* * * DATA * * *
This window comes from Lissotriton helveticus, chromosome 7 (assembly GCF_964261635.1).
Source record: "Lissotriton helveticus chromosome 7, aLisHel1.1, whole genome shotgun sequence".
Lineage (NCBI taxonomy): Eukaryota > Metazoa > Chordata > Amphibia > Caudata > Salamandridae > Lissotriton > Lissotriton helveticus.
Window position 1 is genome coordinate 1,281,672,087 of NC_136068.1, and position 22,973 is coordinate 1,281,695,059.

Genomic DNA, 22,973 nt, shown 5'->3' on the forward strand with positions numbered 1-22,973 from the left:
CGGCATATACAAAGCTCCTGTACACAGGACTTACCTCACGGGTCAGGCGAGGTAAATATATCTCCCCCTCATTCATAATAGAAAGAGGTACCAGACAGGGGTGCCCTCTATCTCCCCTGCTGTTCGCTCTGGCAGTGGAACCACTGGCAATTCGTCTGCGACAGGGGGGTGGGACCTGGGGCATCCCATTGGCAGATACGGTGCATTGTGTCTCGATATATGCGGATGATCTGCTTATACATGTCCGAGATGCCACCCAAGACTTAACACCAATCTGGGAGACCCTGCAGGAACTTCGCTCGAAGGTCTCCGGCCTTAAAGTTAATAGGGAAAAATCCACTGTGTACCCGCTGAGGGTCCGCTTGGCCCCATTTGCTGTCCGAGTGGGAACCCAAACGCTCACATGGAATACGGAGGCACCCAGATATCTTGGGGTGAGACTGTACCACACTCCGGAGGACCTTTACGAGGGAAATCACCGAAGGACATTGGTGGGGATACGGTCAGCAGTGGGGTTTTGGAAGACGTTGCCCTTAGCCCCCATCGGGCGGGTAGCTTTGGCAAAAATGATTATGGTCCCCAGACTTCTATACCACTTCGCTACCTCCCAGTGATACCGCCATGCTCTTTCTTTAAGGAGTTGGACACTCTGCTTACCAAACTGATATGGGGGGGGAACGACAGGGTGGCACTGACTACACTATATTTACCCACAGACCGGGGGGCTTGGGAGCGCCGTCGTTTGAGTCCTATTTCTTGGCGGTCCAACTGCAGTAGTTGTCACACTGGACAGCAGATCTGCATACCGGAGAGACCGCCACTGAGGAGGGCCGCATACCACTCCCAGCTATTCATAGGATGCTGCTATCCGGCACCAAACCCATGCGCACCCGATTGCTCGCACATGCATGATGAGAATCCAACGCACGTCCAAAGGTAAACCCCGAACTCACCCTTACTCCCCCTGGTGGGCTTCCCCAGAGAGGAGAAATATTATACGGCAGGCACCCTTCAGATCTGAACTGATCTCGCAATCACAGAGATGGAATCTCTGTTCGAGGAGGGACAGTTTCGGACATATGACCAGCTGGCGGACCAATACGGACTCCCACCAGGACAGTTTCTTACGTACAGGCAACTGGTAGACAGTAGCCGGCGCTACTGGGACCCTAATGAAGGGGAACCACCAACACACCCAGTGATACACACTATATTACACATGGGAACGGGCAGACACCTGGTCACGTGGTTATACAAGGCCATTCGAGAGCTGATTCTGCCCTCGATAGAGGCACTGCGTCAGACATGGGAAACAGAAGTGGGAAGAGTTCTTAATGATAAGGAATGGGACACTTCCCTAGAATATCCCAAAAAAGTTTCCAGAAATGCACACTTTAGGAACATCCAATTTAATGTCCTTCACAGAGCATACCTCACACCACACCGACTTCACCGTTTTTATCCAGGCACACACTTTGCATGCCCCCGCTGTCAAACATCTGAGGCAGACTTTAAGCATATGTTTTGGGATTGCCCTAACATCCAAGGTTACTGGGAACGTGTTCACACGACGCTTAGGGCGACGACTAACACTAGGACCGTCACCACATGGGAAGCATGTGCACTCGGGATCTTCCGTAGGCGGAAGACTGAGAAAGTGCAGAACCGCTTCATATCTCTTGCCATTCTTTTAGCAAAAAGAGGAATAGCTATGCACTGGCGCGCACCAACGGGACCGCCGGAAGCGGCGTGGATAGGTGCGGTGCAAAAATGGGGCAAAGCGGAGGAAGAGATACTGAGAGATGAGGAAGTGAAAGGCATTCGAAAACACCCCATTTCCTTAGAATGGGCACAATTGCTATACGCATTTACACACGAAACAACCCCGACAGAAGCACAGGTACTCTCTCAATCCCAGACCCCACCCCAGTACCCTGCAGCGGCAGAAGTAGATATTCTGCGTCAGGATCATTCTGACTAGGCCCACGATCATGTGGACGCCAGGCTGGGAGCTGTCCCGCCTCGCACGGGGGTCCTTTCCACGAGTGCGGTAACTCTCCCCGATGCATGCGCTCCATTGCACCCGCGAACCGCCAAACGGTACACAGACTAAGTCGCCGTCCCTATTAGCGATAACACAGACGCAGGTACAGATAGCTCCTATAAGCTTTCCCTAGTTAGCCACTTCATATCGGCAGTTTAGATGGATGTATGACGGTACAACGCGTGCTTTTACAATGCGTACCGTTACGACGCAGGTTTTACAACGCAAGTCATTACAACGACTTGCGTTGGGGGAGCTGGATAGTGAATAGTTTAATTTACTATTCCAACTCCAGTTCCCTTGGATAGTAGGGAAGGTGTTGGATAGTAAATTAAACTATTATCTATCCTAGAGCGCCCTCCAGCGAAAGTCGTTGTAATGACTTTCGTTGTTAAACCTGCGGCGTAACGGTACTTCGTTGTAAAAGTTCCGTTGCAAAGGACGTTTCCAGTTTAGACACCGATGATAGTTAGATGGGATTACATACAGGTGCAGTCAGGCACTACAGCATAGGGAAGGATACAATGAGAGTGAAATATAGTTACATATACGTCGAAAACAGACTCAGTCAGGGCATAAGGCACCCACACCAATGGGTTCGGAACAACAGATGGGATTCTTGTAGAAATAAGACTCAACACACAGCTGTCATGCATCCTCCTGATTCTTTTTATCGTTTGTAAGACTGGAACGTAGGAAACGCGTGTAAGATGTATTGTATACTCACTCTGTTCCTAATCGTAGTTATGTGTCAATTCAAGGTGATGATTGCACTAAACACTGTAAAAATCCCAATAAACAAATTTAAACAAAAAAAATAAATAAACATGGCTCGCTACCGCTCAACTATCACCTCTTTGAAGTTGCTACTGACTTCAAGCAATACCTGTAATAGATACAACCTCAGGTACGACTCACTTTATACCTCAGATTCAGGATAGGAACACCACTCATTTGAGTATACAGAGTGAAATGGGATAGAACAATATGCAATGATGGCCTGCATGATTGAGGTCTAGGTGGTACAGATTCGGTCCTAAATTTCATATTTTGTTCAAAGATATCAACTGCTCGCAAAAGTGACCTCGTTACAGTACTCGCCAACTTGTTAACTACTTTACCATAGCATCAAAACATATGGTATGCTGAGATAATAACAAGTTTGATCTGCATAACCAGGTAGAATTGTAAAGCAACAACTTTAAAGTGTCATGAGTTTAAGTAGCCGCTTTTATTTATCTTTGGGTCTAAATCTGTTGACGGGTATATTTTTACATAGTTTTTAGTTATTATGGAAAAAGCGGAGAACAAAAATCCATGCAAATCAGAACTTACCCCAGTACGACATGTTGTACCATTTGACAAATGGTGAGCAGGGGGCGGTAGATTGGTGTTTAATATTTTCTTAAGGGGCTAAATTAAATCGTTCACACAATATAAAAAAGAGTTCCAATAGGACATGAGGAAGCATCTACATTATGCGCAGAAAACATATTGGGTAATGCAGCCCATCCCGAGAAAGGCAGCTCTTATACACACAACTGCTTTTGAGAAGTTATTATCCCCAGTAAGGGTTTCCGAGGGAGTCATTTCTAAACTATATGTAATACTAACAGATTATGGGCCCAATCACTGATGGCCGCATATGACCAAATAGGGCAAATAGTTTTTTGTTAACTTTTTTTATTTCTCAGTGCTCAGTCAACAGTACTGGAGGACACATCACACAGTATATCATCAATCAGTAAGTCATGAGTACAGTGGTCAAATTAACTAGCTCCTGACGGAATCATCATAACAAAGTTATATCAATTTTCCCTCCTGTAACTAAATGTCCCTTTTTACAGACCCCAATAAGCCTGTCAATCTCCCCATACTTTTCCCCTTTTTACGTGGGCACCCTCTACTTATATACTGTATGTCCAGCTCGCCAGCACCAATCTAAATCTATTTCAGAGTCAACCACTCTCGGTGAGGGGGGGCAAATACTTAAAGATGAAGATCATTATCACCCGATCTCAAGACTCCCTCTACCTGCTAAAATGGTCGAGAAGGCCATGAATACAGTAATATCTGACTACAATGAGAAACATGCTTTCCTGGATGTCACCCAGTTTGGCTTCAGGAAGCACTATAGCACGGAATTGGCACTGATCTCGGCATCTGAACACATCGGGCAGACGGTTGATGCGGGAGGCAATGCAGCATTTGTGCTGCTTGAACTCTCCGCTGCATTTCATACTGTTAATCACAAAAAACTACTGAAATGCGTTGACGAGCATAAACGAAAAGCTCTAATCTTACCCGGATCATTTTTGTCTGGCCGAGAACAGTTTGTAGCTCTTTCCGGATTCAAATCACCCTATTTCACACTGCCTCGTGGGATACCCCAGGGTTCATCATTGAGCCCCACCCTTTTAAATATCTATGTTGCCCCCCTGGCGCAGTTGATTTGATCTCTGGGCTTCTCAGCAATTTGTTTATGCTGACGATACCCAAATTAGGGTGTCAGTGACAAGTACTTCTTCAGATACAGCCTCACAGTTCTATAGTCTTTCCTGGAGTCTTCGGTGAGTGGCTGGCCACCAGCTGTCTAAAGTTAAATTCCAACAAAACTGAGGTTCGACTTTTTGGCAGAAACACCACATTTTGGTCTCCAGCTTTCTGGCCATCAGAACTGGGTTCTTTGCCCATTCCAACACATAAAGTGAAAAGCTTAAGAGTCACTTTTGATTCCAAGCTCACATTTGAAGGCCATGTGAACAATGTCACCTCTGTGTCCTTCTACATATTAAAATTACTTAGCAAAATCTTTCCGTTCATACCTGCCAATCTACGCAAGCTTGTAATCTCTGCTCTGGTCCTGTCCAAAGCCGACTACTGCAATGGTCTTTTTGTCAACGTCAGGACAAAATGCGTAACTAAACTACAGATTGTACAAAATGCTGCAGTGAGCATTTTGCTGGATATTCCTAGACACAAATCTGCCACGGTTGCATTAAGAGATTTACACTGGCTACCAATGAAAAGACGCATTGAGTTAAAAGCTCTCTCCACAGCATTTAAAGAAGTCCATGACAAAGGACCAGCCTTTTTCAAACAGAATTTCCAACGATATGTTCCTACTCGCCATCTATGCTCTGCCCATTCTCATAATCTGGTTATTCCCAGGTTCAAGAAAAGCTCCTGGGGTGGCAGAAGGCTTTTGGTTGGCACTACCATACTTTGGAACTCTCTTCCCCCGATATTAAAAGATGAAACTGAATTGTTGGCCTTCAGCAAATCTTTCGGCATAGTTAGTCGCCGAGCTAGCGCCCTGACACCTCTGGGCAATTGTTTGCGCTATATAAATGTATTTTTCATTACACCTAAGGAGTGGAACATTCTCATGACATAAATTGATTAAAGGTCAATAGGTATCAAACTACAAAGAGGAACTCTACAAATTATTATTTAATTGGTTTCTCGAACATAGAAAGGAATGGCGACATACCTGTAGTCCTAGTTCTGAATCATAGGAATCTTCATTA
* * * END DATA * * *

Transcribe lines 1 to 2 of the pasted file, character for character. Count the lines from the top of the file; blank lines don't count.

This window comes from Lissotriton helveticus, chromosome 7 (assembly GCF_964261635.1).
Source record: "Lissotriton helveticus chromosome 7, aLisHel1.1, whole genome shotgun sequence".